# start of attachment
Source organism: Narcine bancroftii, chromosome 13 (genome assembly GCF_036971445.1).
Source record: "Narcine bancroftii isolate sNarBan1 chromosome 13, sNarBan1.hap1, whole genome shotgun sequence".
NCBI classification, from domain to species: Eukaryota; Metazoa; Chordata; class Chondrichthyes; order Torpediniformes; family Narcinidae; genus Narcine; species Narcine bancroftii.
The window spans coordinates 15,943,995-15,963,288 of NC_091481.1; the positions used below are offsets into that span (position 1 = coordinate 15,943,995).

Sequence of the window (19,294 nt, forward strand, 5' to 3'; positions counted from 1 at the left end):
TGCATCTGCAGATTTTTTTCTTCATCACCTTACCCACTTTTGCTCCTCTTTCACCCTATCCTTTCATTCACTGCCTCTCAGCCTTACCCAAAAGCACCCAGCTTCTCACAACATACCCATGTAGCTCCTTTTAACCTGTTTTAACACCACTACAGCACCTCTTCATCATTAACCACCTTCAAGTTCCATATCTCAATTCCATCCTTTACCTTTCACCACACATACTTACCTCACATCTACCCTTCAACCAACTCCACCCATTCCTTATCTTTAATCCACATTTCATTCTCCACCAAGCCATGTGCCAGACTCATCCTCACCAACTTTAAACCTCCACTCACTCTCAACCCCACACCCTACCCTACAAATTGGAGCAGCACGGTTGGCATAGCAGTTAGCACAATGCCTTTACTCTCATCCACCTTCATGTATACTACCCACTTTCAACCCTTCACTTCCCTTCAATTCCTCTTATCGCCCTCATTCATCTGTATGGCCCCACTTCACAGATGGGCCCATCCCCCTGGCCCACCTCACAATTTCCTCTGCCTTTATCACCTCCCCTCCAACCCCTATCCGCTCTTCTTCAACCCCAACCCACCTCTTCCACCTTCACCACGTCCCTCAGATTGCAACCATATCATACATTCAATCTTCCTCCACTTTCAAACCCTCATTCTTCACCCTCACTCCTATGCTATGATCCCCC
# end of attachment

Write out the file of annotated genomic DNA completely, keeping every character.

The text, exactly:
Source organism: Narcine bancroftii, chromosome 13 (genome assembly GCF_036971445.1).
Source record: "Narcine bancroftii isolate sNarBan1 chromosome 13, sNarBan1.hap1, whole genome shotgun sequence".
NCBI classification, from domain to species: Eukaryota; Metazoa; Chordata; class Chondrichthyes; order Torpediniformes; family Narcinidae; genus Narcine; species Narcine bancroftii.
The window spans coordinates 15,943,995-15,963,288 of NC_091481.1; the positions used below are offsets into that span (position 1 = coordinate 15,943,995).

Sequence of the window (19,294 nt, forward strand, 5' to 3'; positions counted from 1 at the left end):
TGCATCTGCAGATTTTTTTCTTCATCACCTTACCCACTTTTGCTCCTCTTTCACCCTATCCTTTCATTCACTGCCTCTCAGCCTTACCCAAAAGCACCCAGCTTCTCACAACATACCCATGTAGCTCCTTTTAACCTGTTTTAACACCACTACAGCACCTCTTCATCATTAACCACCTTCAAGTTCCATATCTCAATTCCATCCTTTACCTTTCACCACACATACTTACCTCACATCTACCCTTCAACCAACTCCACCCATTCCTTATCTTTAATCCACATTTCATTCTCCACCAAGCCATGTGCCAGACTCATCCTCACCAACTTTAAACCTCCACTCACTCTCAACCCCACACCCTACCCTACAAATTGGAGCAGCACGGTTGGCATAGCAGTTAGCACAATGCCTTTACTCTCATCCACCTTCATGTATACTACCCACTTTCAACCCTTCACTTCCCTTCAATTCCTCTTATCGCCCTCATTCATCTGTATGGCCCCACTTCACAGATGGGCCCATCCCCCTGGCCCACCTCACAATTTCCTCTGCCTTTATCACCTCCCCTCCAACCCCTATCCGCTCTTCTTCAACCCCAACCCACCTCTTCCACCTTCACCACGTCCCTCAGATTGCAACCATATCATACATTCAATCTTCCTCCACTTTCAAACCCTCATTCTTCACCCTCACTCCTATGCTATGATCCCCC